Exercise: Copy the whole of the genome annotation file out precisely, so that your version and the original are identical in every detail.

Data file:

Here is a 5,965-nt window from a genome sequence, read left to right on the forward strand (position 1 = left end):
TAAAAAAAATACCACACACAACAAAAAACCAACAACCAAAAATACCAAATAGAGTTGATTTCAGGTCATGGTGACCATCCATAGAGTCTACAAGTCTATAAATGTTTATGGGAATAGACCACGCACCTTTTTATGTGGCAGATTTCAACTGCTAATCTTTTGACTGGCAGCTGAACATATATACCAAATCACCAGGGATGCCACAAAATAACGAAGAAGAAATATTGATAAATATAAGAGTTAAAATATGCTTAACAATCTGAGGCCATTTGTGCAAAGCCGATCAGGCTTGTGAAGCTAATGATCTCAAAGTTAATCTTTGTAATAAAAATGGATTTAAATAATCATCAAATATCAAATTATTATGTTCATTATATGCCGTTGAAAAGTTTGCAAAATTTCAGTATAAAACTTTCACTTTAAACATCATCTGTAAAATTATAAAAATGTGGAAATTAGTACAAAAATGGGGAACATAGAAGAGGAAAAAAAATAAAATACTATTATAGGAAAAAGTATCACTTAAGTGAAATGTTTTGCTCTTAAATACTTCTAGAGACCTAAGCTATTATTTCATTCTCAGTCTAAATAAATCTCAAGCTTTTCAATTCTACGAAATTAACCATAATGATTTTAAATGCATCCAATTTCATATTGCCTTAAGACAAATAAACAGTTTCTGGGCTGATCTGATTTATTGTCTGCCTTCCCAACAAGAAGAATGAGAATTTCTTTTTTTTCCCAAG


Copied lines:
Here is a 5,965-nt window from a genome sequence, read left to right on the forward strand (position 1 = left end):
TAAAAAAAATACCACACACAACAAAAAACCAACAACCAAAAATACCAAATAGAGTTGATTTCAGGTCATGGTGACCATCCATAGAGTCTACAAGTCTATAAATGTTTATGGGAATAGACCACGCACCTTTTTATGTGGCAGATTTCAACTGCTAATCTTTTGACTGGCAGCTGAACATATATACCAAATCACCAGGGATGCCACAAAATAACGAAGAAGAAATATTGATAAATATAAGAGTTAAAATATGCTTAACAATCTGAGGCCATTTGTGCAAAGCCGATCAGGCTTGTGAAGCTAATGATCTCAAAGTTAATCTTTGTAATAAAAATGGATTTAAATAATCATCAAATATCAAATTATTATGTTCATTATATGCCGTTGAAAAGTTTGCAAAATTTCAGTATAAAACTTTCACTTTAAACATCATCTGTAAAATTATAAAAATGTGGAAATTAGTACAAAAATGGGGAACATAGAAGAGGAAAAAAAATAAAATACTATTATAGGAAAAAGTATCACTTAAGTGAAATGTTTTGCTCTTAAATACTTCTAGAGACCTAAGCTATTATTTCATTCTCAGTCTAAATAAATCTCAAGCTTTTCAATTCTACGAAATTAACCATAATGATTTTAAATGCATCCAATTTCATATTGCCTTAAGACAAATAAACAGTTTCTGGGCTGATCTGATTTATTGTCTGCCTTCCCAACAAGAAGAATGAGAATTTCTTTTTTTTCCCAAG